Starring Will Ferrell, Tina Fey, Brad Pitt
Any movie that attempts to “tug at my heartstrings” is already at a massive disadvantage. This is why most animated films have to work that much harder to elicit a real reaction from me. Eye candy. Junk food for the mind. Flashing lights and sounds designed to distract kids for a few hours. A genre that makes most its money on DVD, so parents can throw on the latest animated lark and keep their kids zoned out while they get a little tipsy on moderately priced white wine.
Is there artistry going on in this medium? Maybe. I’ve softened on the genre as a whole, mostly because of the chop-socky Looney Tunes-inspired animation coming out of DreamWorks. The best animated film this year was “How To Train Your Dragon”—a movie that defied explanation and managed to work as entertainment without devolving into cheap melodrama. It was, dare I say, an intelligent animated film “that worked for kids and adults.” “Megamind doesn’t have such noble goals. This is the kind of goofy, lighthearted fare that cartoons were created for—a ridiculous comic-book-inspired tale of a super villain fighting to get his groove back.
Megamind (Will Ferrell) is an orphaned alien sent away from his home planet to Earth via rocket ship. Simultaneously, another baby from another planet is sent to Earth, and a rivalry forms. Megamind’s gigantic blue melon winds up in a prison, while the cuter baby ends up in the home of a loving family. “Big Blue” has a knack for destruction and mayhem, and eventually becomes the world‘s greatest supervillain: Megamind. His arch nemesis develops a Superman-like persona named “Metroman” (Brad Pitt) and becomes the hero of the city.
Their rivalry is epic, though fairly one-sided. Megamind isn’t nearly as menacing as he believes. Metroman always seems to get the better of him, no matter how diabolical the plot. But, one day the game changes. Megamind hatches another one of his doomsday scenarios and succeeds. He destroys his rival. Metro City’s greatest hero is gone. Without a nemesis, he begins to question his place in the world. His focus falls to spunky gal reporter Roxanne Ritchie (Tina Fey), who he courts under an alter ego. Like all his plans, it eventually goes wrong. With no schemes left to hatch, Megamind decides he has to create a new nemesis. This does not go well.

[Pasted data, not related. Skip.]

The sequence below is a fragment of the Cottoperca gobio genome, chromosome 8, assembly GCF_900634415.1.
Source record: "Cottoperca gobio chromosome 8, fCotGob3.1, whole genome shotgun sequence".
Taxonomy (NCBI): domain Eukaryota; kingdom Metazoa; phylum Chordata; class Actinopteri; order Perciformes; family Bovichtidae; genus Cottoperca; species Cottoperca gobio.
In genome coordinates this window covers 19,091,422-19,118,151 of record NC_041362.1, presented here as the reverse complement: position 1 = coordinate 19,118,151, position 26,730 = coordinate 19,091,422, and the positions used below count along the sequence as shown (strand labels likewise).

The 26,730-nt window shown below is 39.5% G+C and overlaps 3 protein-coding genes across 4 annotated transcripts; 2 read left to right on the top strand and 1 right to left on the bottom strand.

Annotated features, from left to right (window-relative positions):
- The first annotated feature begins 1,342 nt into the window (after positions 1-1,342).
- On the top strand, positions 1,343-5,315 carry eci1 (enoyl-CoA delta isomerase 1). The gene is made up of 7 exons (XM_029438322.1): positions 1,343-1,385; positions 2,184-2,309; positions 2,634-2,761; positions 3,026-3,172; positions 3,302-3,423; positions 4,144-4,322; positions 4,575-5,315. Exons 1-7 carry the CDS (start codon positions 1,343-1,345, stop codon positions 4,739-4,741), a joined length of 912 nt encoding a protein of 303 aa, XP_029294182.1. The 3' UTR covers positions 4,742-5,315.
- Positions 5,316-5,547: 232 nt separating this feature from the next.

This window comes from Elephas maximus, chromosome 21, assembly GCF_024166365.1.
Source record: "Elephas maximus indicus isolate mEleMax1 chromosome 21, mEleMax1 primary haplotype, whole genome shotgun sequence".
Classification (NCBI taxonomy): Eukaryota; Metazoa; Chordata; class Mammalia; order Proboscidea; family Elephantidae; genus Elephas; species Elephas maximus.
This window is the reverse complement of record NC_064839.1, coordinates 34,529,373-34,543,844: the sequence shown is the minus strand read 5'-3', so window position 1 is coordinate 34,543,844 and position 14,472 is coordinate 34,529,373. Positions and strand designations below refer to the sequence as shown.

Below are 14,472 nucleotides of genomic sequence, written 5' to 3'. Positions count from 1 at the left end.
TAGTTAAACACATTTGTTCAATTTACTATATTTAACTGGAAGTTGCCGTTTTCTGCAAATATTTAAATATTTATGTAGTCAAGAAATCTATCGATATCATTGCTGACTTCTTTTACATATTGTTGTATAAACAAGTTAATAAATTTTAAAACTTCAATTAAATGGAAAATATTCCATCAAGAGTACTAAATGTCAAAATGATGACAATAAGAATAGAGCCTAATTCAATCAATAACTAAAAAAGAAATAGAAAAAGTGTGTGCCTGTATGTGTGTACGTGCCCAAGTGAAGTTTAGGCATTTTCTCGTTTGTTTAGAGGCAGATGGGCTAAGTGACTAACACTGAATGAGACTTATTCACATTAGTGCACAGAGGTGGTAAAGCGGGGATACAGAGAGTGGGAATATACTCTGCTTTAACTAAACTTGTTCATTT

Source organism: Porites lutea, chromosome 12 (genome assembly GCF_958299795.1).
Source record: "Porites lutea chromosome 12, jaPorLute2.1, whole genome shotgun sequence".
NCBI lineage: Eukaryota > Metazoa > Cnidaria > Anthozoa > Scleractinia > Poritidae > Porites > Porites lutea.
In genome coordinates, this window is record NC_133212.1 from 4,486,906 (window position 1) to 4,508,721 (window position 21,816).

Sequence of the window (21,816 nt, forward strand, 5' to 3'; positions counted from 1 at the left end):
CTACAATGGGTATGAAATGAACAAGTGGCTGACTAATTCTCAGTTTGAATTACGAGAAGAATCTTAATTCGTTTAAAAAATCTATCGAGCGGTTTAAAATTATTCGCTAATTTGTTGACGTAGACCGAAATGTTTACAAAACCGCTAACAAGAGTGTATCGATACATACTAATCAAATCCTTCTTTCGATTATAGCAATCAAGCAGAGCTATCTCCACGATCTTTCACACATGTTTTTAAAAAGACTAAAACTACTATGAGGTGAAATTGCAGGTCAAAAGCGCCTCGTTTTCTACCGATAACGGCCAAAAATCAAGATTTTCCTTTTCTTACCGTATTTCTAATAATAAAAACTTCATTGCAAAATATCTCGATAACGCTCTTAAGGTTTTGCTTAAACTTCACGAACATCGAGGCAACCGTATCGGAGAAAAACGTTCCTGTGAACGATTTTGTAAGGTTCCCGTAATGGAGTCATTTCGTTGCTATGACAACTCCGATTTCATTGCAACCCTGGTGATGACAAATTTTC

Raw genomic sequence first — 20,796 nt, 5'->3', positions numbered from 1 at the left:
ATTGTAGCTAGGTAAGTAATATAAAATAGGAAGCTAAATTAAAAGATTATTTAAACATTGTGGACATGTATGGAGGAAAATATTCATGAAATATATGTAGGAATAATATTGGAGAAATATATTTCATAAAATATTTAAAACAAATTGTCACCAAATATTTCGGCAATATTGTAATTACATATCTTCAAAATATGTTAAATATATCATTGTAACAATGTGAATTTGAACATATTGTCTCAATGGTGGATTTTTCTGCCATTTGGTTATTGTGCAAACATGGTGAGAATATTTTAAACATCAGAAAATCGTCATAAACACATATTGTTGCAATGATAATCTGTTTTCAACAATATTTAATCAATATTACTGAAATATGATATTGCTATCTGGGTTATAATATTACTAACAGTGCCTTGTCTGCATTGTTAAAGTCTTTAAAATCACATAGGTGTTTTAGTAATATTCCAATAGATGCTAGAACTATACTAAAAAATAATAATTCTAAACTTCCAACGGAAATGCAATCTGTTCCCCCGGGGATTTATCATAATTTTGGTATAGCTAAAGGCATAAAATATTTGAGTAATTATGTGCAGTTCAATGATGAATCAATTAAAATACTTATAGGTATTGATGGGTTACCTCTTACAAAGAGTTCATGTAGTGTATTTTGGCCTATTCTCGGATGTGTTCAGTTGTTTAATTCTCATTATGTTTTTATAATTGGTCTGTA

“Megamind” works as a gag film. It moves at breakneck speed inspired by the classic animated works of Chuck Jones and Friz Freeling; momentum-based comedy that only stops working when the characters stop moving. Like most family films, there’s a few labored scenes of heartwarming goo and lessons to be learned by the main characters, like Megamind realizing that people can change and are not bound by perception. Just because the world believes in villains doesn’t mean it can’t change. Isn’t that sweet? Everybody holding hands, smiling, laughing, singing la-de-freakin’-da! I prefer the children’s stories where the mean old witch gets shoved in the oven, and the children learn not to trust strangers through stories of crippling fear. I suppose it’s too much to ask DreamWorks to animate something like that.
Yet, I still had a good time at “Megamind,” mainly because the “gag” to “making me gag” ratio was about 4 to 1. Will Ferrell does a fantastic job in the lead role. The man has a way with wacky. Somehow Tina Fey seems more realistic in an animated film than she does in real life. The rest of the cast performs adequately; though, I am officially done with Jonah Hill. His monotone slur has infected enough films, and I think it’s time for us to scream, “Enough, boring fat man!”
My complaint, like clockwork, always falls back to the limited range of stories being told within the medium. We know what these animators and studios are capable of amazing visuals. However, the stories are becoming redundant in tone and story (like Jonah Hill). “Megamind” could easily be grouped with this year’s other animated villain movie “Despicable Me,” and we could loosely associate both of those film’s with Pixar’s “The Incredibles.”
At some point, the envelope will need to be pushed. It might be awhile. Walt Disney spent 50 years churning out the same basic movie to the delight of children everywhere—children other than me. I was never infected by the Disney magic, and I have a hard time with the concept that generations of children are being pandered to in such an unoriginal way.
Despite my always-entertaining rants on studios treating children like morons, I still can recommend “Megamind.” It’s fun, well put together and a nice, flashy distraction. It does nothing to further the medium; it is the definition of “average.”